Oak hardwood is widely used in street furniture seating and benches as well as building cladding and other surfaces.
This is because of its durability and life span of 15-25 years, but mainly because we enjoy the look of the grain detail and colour.
So, what is the hang-up on using oak hardwood?
– Tanning Runs Out of The Timber
– Patchy / Discolouration to the Timber
This is simply the natural process that happens in an external environment.
Looking at the images above you can see why oak is used, its grain and character stands out from the rest.
What Is It?
Tanning mainly knows as tannins is within all fresh sawn oak and is the collective name given to the acidic chemicals held in solution within the liquid sap.
This is still present in dry oak when the water evaporates leaving the tannins in the solid sap. They get their name from the leather tanning industry which used to use oak bark to tan leather. Interestingly, it is also responsible for the oak flavour wines obtain from oaken barrels.
Why Does It Come Out?
When the timber has been introduced to wet conditions such as rain, the tannins will naturally wash out of the timber and runs to the surface directly below.
A good downpour of rain normally results in the loss of tannins, this will continue to happen for up to 6 months.
Tannins will only wash out of the outer few mm of the oak, so if you cut or plane it the fresh surface will release tannins all over again
Can You Prevent Tanning?
No is the honest answer, you can put in measures to slow down the process which would be introducing a regular oiling maintenance program. This will put a barrier on the outer timber to repel water going into the timber but this can’t guarantee the non-loss of tannins.
Oil doesn’t soak into fresh sawn oak very far as the water will stop it. You must dilute the oil with white spirit and the oil will soak into the wood further, giving a stronger barrier to the elements.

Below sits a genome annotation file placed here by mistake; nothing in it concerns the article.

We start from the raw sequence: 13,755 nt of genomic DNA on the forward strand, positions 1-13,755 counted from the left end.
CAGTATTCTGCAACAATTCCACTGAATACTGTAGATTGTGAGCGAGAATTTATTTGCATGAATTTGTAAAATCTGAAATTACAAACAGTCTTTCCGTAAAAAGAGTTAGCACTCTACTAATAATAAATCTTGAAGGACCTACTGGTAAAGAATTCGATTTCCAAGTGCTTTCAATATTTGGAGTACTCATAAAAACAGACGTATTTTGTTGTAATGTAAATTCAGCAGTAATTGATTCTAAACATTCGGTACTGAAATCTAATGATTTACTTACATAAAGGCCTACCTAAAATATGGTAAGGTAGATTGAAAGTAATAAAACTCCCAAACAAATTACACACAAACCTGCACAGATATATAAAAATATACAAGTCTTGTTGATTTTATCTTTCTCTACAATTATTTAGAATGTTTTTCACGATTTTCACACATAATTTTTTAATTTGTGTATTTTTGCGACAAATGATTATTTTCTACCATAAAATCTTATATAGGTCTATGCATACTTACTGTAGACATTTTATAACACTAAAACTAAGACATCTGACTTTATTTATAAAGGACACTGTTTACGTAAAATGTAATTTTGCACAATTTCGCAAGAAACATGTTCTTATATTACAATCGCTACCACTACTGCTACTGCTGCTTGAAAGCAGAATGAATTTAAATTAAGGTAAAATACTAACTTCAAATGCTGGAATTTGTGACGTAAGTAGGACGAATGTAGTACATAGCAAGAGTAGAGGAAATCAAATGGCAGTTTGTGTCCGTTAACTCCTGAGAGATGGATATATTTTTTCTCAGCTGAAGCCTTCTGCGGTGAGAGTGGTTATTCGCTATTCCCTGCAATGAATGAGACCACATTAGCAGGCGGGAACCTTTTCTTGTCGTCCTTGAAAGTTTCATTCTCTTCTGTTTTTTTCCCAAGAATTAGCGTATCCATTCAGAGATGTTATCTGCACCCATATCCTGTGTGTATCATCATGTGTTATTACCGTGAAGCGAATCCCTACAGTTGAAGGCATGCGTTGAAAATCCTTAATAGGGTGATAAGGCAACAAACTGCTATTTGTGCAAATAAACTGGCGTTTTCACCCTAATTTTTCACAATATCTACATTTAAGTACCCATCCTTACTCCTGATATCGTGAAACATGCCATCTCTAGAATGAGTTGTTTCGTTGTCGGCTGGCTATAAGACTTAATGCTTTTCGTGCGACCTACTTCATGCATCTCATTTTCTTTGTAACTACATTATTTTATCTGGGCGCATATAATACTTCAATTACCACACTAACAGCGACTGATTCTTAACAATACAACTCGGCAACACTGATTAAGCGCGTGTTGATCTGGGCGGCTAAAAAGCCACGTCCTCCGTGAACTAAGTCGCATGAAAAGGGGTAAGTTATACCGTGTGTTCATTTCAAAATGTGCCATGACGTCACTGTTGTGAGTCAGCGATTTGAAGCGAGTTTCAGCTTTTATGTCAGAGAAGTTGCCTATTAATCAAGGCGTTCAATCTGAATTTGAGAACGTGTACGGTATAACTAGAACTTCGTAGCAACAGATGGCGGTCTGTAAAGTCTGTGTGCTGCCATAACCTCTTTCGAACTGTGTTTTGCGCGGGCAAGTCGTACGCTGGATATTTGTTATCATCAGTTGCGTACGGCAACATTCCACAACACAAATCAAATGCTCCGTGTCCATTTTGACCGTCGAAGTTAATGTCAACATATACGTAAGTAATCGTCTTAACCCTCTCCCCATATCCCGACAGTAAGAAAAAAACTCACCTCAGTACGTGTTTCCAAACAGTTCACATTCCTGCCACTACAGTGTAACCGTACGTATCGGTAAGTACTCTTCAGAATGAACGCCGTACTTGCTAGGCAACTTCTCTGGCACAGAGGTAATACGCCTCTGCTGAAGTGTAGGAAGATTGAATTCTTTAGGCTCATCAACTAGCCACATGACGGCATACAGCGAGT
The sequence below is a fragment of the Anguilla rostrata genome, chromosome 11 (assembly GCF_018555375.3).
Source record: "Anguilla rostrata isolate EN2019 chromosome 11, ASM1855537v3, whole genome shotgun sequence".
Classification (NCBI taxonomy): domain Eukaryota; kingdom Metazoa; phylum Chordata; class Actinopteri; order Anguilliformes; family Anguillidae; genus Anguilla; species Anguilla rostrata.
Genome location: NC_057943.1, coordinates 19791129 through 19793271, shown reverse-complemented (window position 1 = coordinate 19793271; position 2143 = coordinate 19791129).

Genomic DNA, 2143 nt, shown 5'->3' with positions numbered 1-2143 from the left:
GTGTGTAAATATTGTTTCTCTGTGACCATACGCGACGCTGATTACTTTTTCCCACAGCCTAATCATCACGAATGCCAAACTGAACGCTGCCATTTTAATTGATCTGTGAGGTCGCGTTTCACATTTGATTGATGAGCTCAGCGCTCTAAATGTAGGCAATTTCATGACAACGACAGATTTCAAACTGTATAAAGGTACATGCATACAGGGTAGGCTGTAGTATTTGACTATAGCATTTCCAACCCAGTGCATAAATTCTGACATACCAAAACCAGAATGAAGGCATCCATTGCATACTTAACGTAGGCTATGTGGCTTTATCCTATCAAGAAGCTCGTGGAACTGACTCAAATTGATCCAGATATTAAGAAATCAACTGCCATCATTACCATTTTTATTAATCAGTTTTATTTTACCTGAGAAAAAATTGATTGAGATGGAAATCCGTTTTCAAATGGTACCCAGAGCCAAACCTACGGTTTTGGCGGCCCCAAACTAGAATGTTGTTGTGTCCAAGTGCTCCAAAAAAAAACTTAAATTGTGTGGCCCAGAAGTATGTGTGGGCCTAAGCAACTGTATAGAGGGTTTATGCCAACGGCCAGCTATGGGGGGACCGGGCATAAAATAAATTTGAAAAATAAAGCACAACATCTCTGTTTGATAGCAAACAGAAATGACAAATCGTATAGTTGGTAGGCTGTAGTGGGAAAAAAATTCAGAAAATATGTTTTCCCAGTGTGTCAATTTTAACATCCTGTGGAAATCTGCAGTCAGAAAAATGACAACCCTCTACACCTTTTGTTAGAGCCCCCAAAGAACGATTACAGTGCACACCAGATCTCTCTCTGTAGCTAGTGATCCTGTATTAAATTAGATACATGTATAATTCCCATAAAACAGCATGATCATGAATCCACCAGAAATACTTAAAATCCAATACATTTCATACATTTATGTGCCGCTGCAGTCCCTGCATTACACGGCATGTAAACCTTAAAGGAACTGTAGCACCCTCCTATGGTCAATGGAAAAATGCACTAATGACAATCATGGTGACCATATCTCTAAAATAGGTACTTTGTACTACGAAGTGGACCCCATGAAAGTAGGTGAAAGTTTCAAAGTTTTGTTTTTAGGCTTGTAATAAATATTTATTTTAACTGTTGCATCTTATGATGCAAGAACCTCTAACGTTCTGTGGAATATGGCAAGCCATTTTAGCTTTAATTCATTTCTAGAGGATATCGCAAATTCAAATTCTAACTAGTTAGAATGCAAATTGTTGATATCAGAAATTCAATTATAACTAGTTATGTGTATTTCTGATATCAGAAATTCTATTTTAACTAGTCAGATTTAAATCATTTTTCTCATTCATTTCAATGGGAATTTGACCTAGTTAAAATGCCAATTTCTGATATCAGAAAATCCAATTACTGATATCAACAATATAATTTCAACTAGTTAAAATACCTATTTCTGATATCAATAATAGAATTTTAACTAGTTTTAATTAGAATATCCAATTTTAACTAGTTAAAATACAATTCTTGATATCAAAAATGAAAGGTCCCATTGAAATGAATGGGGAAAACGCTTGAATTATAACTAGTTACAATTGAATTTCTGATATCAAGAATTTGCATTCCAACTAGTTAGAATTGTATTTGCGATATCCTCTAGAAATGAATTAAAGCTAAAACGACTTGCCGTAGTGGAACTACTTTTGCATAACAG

Does the Tanning Damage the Ground Below?
Tannins will stain concrete & paving if left to dry. The brown staining can be removed by using a jet wash system to clean the damaged surface.
If the timber is over natural ground such as soil, it will simply drain off into the earth
Why Has the Oak Changed Colour?
Again, this is just the sap / tannins draining away from the timber. The colour change does initially look like it has patchy stains or blemishes, but this will even its self out if given the time to naturally weather.
Weathering is a slow process so it can’t be rushed, the best results come from patience.
Can You Remove the Streaks in the Oak?
The most common technique uses Oxalic acid solution to get rid of any stains or streaks. This treatment will return the oak surface to an even tone like its original colour and the protective finish can be re-applied after the Oxalic acid solution has been used. Oxalic acid is highly corrosive so ensure you follow the manufacturer’s instructions and wear the correct safety equipment.
Below you find a series of images showing the tanning process and how it stains the concrete base and then how its removed.
- Oak Hardwood Bench – Tanning has started to drain from the hardwood and stain the concrete base
2. The Timber Bench was removed showing the damage to the concrete base
3. Acid solution was applied to the surface of the concrete
4. The concrete is washed down and another acid course applied
5. After washing the concrete surface again, the tanning has almost gone completely